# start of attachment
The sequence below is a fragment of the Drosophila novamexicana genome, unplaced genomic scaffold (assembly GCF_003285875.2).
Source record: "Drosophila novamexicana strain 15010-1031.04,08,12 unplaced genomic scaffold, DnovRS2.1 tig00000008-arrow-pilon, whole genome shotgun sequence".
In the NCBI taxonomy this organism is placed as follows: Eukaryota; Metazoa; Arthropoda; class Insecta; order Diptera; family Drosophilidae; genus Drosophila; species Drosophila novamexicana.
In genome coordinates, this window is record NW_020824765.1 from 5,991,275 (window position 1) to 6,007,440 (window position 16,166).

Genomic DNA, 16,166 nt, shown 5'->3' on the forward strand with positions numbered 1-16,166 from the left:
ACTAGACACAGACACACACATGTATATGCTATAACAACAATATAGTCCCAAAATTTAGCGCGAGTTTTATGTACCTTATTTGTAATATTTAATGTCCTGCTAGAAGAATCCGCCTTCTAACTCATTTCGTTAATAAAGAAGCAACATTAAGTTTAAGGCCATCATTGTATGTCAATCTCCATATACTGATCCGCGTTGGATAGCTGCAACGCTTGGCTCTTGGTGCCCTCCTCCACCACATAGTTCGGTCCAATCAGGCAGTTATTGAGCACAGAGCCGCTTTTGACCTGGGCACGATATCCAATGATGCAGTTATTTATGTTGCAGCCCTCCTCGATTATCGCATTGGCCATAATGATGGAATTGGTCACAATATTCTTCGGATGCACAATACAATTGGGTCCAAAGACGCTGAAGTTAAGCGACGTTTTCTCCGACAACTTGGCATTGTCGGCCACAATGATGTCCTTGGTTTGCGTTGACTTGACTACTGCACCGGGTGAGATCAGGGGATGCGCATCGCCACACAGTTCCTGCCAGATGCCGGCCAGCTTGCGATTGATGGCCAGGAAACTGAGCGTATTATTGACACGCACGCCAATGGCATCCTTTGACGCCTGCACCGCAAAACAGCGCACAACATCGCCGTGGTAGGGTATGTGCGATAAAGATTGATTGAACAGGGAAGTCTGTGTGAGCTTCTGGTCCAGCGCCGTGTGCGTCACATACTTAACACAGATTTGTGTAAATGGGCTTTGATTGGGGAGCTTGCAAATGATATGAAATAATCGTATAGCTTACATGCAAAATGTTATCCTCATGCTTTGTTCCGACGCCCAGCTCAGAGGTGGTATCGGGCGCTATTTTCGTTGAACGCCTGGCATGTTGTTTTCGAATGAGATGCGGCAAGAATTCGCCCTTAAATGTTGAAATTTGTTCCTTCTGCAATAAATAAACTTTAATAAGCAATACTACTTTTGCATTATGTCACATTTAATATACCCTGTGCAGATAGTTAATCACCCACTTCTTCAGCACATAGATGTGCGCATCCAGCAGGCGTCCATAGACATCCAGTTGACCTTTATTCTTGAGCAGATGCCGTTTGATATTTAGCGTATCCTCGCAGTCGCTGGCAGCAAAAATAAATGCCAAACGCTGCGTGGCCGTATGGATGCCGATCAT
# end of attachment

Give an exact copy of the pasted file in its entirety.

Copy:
The sequence below is a fragment of the Drosophila novamexicana genome, unplaced genomic scaffold (assembly GCF_003285875.2).
Source record: "Drosophila novamexicana strain 15010-1031.04,08,12 unplaced genomic scaffold, DnovRS2.1 tig00000008-arrow-pilon, whole genome shotgun sequence".
In the NCBI taxonomy this organism is placed as follows: Eukaryota; Metazoa; Arthropoda; class Insecta; order Diptera; family Drosophilidae; genus Drosophila; species Drosophila novamexicana.
In genome coordinates, this window is record NW_020824765.1 from 5,991,275 (window position 1) to 6,007,440 (window position 16,166).

Genomic DNA, 16,166 nt, shown 5'->3' on the forward strand with positions numbered 1-16,166 from the left:
ACTAGACACAGACACACACATGTATATGCTATAACAACAATATAGTCCCAAAATTTAGCGCGAGTTTTATGTACCTTATTTGTAATATTTAATGTCCTGCTAGAAGAATCCGCCTTCTAACTCATTTCGTTAATAAAGAAGCAACATTAAGTTTAAGGCCATCATTGTATGTCAATCTCCATATACTGATCCGCGTTGGATAGCTGCAACGCTTGGCTCTTGGTGCCCTCCTCCACCACATAGTTCGGTCCAATCAGGCAGTTATTGAGCACAGAGCCGCTTTTGACCTGGGCACGATATCCAATGATGCAGTTATTTATGTTGCAGCCCTCCTCGATTATCGCATTGGCCATAATGATGGAATTGGTCACAATATTCTTCGGATGCACAATACAATTGGGTCCAAAGACGCTGAAGTTAAGCGACGTTTTCTCCGACAACTTGGCATTGTCGGCCACAATGATGTCCTTGGTTTGCGTTGACTTGACTACTGCACCGGGTGAGATCAGGGGATGCGCATCGCCACACAGTTCCTGCCAGATGCCGGCCAGCTTGCGATTGATGGCCAGGAAACTGAGCGTATTATTGACACGCACGCCAATGGCATCCTTTGACGCCTGCACCGCAAAACAGCGCACAACATCGCCGTGGTAGGGTATGTGCGATAAAGATTGATTGAACAGGGAAGTCTGTGTGAGCTTCTGGTCCAGCGCCGTGTGCGTCACATACTTAACACAGATTTGTGTAAATGGGCTTTGATTGGGGAGCTTGCAAATGATATGAAATAATCGTATAGCTTACATGCAAAATGTTATCCTCATGCTTTGTTCCGACGCCCAGCTCAGAGGTGGTATCGGGCGCTATTTTCGTTGAACGCCTGGCATGTTGTTTTCGAATGAGATGCGGCAAGAATTCGCCCTTAAATGTTGAAATTTGTTCCTTCTGCAATAAATAAACTTTAATAAGCAATACTACTTTTGCATTATGTCACATTTAATATACCCTGTGCAGATAGTTAATCACCCACTTCTTCAGCACATAGATGTGCGCATCCAGCAGGCGTCCATAGACATCCAGTTGACCTTTATTCTTGAGCAGATGCCGTTTGATATTTAGCGTATCCTCGCAGTCGCTGGCAGCAAAAATAAATGCCAAACGCTGCGTGGCCGTATGGATGCCGATCAT